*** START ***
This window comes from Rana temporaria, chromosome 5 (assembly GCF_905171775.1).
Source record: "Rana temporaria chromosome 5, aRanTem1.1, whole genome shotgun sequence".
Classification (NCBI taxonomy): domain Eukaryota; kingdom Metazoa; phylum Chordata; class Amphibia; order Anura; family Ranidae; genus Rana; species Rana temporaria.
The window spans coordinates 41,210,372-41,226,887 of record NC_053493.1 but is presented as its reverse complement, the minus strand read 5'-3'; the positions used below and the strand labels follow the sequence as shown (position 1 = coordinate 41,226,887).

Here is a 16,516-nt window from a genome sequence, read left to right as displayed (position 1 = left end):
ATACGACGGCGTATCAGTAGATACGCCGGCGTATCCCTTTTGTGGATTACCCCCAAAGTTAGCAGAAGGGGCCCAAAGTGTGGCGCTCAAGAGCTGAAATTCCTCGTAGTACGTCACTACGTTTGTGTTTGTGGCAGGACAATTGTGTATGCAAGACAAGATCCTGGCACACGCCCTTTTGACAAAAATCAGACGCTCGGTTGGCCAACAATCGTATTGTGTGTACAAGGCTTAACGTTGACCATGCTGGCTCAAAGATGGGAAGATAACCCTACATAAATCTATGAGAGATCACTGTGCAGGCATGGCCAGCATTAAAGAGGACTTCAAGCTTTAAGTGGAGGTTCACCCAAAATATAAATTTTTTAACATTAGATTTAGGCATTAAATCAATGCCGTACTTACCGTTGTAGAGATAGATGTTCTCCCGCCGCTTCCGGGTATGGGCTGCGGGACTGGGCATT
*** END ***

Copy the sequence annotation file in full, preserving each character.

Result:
This window comes from Rana temporaria, chromosome 5 (assembly GCF_905171775.1).
Source record: "Rana temporaria chromosome 5, aRanTem1.1, whole genome shotgun sequence".
Classification (NCBI taxonomy): domain Eukaryota; kingdom Metazoa; phylum Chordata; class Amphibia; order Anura; family Ranidae; genus Rana; species Rana temporaria.
The window spans coordinates 41,210,372-41,226,887 of record NC_053493.1 but is presented as its reverse complement, the minus strand read 5'-3'; the positions used below and the strand labels follow the sequence as shown (position 1 = coordinate 41,226,887).

Here is a 16,516-nt window from a genome sequence, read left to right as displayed (position 1 = left end):
ATACGACGGCGTATCAGTAGATACGCCGGCGTATCCCTTTTGTGGATTACCCCCAAAGTTAGCAGAAGGGGCCCAAAGTGTGGCGCTCAAGAGCTGAAATTCCTCGTAGTACGTCACTACGTTTGTGTTTGTGGCAGGACAATTGTGTATGCAAGACAAGATCCTGGCACACGCCCTTTTGACAAAAATCAGACGCTCGGTTGGCCAACAATCGTATTGTGTGTACAAGGCTTAACGTTGACCATGCTGGCTCAAAGATGGGAAGATAACCCTACATAAATCTATGAGAGATCACTGTGCAGGCATGGCCAGCATTAAAGAGGACTTCAAGCTTTAAGTGGAGGTTCACCCAAAATATAAATTTTTTAACATTAGATTTAGGCATTAAATCAATGCCGTACTTACCGTTGTAGAGATAGATGTTCTCCCGCCGCTTCCGGGTATGGGCTGCGGGACTGGGCATT